Information Processing and Proactive Interference in Children With and Without Specific Language Impairment
A recent study was conducted to see if children with a Specific Language Impairment (SLI) will differ from their peers in resistance to proactive interference under different conditions. Proactive interference is the difficulty of learning new information because of already existing information. Evidence has shown that children with SLI have a deficit in inhibition control, to focus on relevant information in presence of irrelevant information. People who are more efficient in resisting interference from irrelevant information (external or internal) have more free working memory capacity. This information is what began the research to examined whether problems in proactive interference contribute to the working memory deficit in children with SLI.
Only a few studies have looked at executive functions such as inhibition control, or sustained attention with children with a SLI. Those findings show that children with SLI show slower development than Typical Language Development (TLD) peers but disappears once they get to school age. When looked at all the different studies, it suggest that problems of children with SLI are not limited ot specific modalities. After these findings the study here was to focus on resistance to proactive interference. Two questions were to be answered from the study: Experiment 1: Do children across groups show same degrees of interference in a condition where previous target items become distractors? Experiment 2: Do children’s responses to items follow a highly practiced item show an increase in reaction item reflecting greater proactive interference?
Three groups were formed based on age and language status, 22 child with SLI, 22 children with typical language development and 22 language-matched controls. All the children spoke English as primary language and had normal hearing based on the hearing screen. Also no other developmental disorder besides SLI. All children scored within the average range on the Test of Nonverbal Intelligence-Third Edition. From previous findings children with SLI were expected to perform poorly from peers. The children were required to listen to a long lists of items (2-6 items) belonging to a particular category(ex.animals), then reorder and repeat the items based on a given criterion (ex increasing size). Several standardized language measures where administered to the children to determine which group was appropriate.
The first experiment included manipulations to increase proactive interference by using previous target words as distractors. If the items from previous trail aren’t deleted from working memory efficiently, then recalling relevant information becomes more difficult. Out of the 168 items, a distractor was presented on 48 items, half of these distractor items (24) were words from previous category. The other 24 distractors did not belong to any category previously, they served as a baseline condition. Performance on items that used previous target words as distractors in trials was used to measure resistance to proactive interference. The 3 groups did not differ in baseline performance, but vocabulary size did show a positive effect on performance accuracy. The findings were that the interference condition has a negative effect on all children’s performance. The negative effect is larger in children with Specific Language Impairment (SLI) than in Typical Language Development (TLD) children. In each condition the younger children were slower than the older participants.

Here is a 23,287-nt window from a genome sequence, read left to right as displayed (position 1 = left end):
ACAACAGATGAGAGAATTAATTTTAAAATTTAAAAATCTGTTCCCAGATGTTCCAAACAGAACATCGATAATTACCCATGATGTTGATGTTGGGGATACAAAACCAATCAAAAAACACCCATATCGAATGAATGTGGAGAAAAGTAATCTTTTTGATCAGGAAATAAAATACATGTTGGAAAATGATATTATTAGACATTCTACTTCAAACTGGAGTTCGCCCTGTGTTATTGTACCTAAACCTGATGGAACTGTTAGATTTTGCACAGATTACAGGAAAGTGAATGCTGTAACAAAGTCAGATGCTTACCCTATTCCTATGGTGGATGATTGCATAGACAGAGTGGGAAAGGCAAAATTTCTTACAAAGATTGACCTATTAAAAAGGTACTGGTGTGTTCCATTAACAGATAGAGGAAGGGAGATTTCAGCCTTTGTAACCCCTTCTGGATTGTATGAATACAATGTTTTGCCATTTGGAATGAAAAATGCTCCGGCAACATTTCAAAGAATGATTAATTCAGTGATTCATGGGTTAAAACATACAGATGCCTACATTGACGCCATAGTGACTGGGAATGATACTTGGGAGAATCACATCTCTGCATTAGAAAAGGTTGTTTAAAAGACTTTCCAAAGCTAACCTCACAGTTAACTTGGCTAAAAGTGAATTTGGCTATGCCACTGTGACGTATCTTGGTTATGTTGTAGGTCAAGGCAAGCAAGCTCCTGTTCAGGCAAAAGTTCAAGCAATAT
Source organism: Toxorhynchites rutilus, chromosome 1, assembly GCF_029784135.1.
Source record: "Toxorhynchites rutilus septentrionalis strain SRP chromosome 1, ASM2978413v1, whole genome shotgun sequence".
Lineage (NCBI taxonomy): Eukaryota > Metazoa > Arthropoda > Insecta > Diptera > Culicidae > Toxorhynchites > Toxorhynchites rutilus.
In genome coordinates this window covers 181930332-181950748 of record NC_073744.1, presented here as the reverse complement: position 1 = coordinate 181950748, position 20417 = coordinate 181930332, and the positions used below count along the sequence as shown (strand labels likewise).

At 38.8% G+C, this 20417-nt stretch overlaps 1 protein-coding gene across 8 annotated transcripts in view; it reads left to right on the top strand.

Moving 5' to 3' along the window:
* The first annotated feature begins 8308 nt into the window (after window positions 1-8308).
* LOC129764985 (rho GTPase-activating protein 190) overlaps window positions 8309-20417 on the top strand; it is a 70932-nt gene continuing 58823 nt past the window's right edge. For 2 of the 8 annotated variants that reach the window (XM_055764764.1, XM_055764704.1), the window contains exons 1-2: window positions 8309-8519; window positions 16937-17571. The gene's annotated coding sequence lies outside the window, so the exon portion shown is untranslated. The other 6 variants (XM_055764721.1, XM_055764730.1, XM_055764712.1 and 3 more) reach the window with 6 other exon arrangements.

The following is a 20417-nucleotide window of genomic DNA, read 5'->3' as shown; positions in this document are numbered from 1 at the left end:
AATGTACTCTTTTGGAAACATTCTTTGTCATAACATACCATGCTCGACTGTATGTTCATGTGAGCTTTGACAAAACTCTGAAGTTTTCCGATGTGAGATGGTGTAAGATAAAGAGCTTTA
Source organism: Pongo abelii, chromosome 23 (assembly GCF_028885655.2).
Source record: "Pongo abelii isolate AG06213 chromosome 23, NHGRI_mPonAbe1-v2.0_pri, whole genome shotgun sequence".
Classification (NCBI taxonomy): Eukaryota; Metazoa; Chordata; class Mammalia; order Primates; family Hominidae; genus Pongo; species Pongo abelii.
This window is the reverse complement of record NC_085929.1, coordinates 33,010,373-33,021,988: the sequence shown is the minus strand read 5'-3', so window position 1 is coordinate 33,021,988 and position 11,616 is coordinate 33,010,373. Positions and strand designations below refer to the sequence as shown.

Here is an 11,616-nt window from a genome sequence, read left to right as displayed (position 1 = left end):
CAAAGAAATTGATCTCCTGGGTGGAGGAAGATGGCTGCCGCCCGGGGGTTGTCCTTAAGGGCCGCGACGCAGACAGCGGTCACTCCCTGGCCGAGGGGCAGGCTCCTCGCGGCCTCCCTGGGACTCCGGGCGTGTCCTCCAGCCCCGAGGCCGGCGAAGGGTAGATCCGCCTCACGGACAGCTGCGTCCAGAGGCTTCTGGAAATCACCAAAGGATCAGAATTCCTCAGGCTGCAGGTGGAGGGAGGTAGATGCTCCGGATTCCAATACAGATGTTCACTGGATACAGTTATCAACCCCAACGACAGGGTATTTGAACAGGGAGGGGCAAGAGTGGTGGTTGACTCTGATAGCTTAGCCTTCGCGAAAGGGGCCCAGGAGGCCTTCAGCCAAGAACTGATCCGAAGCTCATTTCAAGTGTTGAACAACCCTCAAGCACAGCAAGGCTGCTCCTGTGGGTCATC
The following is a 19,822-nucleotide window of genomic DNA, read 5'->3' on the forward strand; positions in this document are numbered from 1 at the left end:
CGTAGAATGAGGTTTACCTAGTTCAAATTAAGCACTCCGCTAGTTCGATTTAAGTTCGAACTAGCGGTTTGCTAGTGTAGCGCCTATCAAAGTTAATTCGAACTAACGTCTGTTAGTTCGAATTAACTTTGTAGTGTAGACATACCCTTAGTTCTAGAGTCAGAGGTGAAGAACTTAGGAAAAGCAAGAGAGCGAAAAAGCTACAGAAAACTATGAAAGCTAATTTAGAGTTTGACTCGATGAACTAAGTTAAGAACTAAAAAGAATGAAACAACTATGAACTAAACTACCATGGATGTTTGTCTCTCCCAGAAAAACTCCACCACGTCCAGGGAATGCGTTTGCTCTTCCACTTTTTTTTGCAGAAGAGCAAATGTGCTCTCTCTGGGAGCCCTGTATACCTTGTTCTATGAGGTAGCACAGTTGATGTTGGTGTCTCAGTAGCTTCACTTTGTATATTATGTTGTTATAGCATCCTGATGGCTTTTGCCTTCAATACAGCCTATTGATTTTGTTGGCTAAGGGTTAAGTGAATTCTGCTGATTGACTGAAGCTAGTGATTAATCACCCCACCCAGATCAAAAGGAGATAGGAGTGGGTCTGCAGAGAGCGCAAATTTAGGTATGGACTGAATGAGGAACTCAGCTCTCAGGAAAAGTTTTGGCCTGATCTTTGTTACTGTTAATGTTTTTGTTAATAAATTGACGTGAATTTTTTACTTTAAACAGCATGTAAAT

Experiment 2 will view the interactions between working memory and interference. The repetition of the item in a category should increase that item’s representation in working memory and make it hard inhibit same response on the next trial because of interference. Children with SLI are expected to take longer to build strong working memory due to previous evidence. The same groups of children were used in this experiment. The children were presented with 6 target items (six different, 14 item blocks) four times, they were not informed that items were repeated and how to perform task in usual manner. The results were that SLI showed similar improvement in performance but more gradually, they required 2-3 repetitions to achieve the same increase in accuracy that TLD achieved in a single repetition. Overall the second study showed us that children with SLI need to work harder than their peers to achieve the same goals, which may overload their system.
The results show us that children with SLI have a weaker resistance than their peers to proactive interference. SLI children show difficulty with suppressing irrelevant information, make more interference errors than typically developing children and show a slower rate of implicit learning. If you notice your child having trouble in any of these areas of language please contact a certified or licensed Speech Language Pathologist for an Evaluation.
Journal of Speech, Language, and Hearing Research February 2014, Vol.57, 106-119. doi:10.1044/1092-4388(2013/12-0306)
History: Accepted 02 May 2013 , Received 21 Sep 2012 , Revised 20 Feb 2013